Women in Advertising
The stereotype of the typical American housewife was a “popular mythology” in the 1950s but the reality was very different. These advertisements reflected how advertisers believed the nation was, or how they thought it should be. In reality, women comprised a third of the nation’s workforce by 1957, proving most women were not solely housewives, either from a desire to do more or out of necessity for the income (Young 47). Women’s overall participation in the labor force actually rose in the 1950s, from 34 percent in 1950 to 38 percent in 1960 (Crispell, 42). This is also true for married women and women with children, so the myth that women stopped working and become solely housewives when they got married also proves false according to statistics from the 1950s. 25 percent of women continued working after marriage and by 1960, 35 percent of mothers with young school-aged children had paying jobs (Crispell, 42).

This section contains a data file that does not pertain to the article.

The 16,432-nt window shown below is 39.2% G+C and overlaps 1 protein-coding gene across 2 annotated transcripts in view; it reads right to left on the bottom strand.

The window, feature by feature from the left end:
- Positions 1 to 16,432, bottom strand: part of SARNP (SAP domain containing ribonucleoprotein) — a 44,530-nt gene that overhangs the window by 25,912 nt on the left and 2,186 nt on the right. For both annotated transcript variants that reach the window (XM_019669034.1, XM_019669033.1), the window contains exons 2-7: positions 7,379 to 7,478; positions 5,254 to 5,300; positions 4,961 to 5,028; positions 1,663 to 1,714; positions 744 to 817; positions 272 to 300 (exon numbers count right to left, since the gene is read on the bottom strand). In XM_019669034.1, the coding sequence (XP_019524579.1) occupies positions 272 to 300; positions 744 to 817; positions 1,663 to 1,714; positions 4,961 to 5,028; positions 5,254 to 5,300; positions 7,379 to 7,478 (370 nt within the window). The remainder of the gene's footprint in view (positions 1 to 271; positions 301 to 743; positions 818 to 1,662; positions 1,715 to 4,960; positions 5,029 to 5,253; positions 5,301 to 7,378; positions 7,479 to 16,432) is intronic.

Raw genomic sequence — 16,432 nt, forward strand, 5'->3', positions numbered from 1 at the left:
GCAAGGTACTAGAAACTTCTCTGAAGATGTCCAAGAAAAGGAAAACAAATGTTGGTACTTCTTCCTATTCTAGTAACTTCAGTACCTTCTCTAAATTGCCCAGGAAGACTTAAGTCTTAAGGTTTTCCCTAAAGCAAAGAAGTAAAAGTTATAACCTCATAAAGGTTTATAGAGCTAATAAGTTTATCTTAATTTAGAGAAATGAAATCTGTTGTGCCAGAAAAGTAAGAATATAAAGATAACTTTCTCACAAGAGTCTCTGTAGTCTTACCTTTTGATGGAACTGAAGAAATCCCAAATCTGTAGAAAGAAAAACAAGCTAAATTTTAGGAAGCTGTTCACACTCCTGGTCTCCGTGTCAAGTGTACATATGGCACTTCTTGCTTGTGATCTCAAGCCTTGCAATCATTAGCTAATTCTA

Despite this, the advertisements of the 1950s tended to direct all products associated with domestic chores to women, creating a way for society to reinforce its gender normative behavior through advertisements (Young 48). As previously mentioned, any ads aimed at making tasks easier or more efficient were automatically geared towards women as well. One example is General Electric’s Roll-Easy vacuum cleaner. Both a domestic cleaning product and advertised as easier to use and more efficient, it is a prime example of an advertisement marketed solely to a female audience. As expected, the image in the advertisement shows a pretty housewife with her new efficient vacuum cleaner.